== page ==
For CIOs around the world, cyber attacks have become the new normal. It’s rare to go a week or two without seeing front pages splashed with news of hackers trying to steal customer information or enterprise servers being infected with malware.
This never-ending battle to secure the network and intellectual property is inducing IT divisions into a constant state of action — strengthening firewalls, updating virus protection programs, encrypting data, physical division of user networks, and more. But traditional security mechanisms only address the threat of external attacks.
What if the threat comes from within the organization?
The Insider Threat
According to a 2011 survey by the Ponemon Institute, 39% organizations reported “negligent insiders” as the root cause of data breaches. Results also show that malicious insider attacks can take more than 45 days on average to contain.
These are scary numbers given the fact that “negligent insiders” are often privileged users with access to sensitive information or systems who either knowingly or unknowingly compromise them. Furthermore, emerging trends like cloud computing and consumerization of IT are only making matters worse for IT staffers as none of the traditional security solutions account for insiders who can compromise IT systems from within the four walls.
Today, organizations are asking –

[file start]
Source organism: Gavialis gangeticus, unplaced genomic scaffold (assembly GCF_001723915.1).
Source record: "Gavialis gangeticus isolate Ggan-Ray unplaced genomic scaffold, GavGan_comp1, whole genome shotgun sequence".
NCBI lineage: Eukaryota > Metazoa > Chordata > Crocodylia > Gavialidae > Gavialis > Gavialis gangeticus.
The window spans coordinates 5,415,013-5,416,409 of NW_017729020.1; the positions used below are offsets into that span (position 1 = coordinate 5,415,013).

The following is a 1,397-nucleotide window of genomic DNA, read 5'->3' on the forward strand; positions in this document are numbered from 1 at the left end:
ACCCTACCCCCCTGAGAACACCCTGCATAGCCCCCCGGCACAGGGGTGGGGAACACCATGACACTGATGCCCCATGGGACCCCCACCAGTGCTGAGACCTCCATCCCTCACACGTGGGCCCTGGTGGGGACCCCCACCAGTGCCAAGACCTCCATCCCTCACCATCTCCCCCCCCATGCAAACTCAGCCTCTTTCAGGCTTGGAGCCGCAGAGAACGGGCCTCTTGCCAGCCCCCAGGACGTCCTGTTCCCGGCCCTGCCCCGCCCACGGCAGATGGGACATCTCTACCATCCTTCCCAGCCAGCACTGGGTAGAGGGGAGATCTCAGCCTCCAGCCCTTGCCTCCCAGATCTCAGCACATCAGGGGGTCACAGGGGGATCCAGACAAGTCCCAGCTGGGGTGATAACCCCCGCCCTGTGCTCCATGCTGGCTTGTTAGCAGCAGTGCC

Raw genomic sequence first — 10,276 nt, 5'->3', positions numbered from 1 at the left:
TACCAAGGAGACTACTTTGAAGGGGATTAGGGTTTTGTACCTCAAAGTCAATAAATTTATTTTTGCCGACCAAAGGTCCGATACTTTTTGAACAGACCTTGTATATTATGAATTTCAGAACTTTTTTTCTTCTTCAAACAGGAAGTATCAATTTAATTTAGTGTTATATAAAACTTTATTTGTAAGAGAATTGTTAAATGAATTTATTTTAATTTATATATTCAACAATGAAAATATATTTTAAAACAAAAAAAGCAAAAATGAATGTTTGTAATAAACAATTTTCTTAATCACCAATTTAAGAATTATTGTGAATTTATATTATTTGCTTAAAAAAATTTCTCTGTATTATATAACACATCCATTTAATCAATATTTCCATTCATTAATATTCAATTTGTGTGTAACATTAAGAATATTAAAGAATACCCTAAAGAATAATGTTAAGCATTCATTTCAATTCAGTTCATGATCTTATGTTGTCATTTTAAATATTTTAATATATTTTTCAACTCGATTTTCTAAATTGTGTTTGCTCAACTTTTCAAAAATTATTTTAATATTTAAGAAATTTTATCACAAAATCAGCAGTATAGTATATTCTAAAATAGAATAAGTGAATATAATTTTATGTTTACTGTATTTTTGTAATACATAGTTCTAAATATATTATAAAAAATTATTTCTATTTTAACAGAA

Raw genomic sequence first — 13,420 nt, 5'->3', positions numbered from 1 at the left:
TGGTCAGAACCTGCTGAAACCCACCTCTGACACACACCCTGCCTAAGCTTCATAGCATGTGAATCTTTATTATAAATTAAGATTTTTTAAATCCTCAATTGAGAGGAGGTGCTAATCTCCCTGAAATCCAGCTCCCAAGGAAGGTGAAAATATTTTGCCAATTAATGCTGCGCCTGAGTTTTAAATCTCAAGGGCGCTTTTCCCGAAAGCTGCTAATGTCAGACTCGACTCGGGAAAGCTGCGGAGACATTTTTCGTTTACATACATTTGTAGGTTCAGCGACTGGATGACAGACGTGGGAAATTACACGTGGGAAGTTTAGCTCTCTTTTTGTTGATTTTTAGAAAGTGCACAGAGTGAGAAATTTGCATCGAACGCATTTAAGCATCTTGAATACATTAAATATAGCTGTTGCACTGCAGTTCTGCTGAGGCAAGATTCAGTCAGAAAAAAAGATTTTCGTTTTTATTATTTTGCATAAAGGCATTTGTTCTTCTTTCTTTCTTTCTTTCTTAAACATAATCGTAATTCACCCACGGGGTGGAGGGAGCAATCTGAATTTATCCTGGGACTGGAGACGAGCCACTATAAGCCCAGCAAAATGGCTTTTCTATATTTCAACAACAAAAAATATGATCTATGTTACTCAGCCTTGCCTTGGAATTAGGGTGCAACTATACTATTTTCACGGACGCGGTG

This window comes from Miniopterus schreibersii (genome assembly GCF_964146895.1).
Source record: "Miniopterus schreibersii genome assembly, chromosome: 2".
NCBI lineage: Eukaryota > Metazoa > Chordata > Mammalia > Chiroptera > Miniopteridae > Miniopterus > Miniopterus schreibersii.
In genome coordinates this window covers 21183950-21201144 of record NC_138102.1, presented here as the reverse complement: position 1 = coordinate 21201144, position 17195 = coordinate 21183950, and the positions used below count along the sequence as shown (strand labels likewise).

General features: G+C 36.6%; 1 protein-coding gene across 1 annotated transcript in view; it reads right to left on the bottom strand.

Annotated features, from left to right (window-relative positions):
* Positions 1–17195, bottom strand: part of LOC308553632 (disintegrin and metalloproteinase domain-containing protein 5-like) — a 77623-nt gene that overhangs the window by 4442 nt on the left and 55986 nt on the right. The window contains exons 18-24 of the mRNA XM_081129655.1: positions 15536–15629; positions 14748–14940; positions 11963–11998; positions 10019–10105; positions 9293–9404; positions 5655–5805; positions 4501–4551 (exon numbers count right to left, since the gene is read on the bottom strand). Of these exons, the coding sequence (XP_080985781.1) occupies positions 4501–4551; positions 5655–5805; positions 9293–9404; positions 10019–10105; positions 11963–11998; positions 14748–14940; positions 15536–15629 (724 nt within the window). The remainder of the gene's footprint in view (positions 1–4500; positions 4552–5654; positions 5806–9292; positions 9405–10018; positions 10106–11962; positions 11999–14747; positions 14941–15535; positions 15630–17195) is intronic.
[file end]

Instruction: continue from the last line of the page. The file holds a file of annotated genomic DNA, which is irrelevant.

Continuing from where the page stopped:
“In an environment where the traditional “hard exterior, soft interior” network security model has become outdated, how do I better secure my internal corporate applications from unauthorized access?”
Communities of Interest
The need of the hour is a network security infrastructure that enables sharing without risk of another group accessing data, applications, workstations, servers and virtual machines. Members belonging to one community of interest (CoI) should have zero visibility to anyone or any device not in the same CoI group.
The infrastructure should enable IT administrators to manage CoI members based on user credentials and defined access rights, integrated with the organization’s identity management system. This means a user can logon from any workstation and once authenticated, can access his and only his authorized applications and information.
The integration with the identity access management system must also provide seamless CoI membership control without changes to the network configuration (when a user’s role changes, only the identity management system needs updating).
The CoI approach to network security delivers defense-grade security by rendering enterprise data, users, and the data center invisible to the outside world. It is also cost effective as multiple CoIs can share the same physical network, enhancing an organization’s ability to rapidly respond to business changes.
It is time to eliminate the tradeoff between cost and risk, because tradeoffs are never good.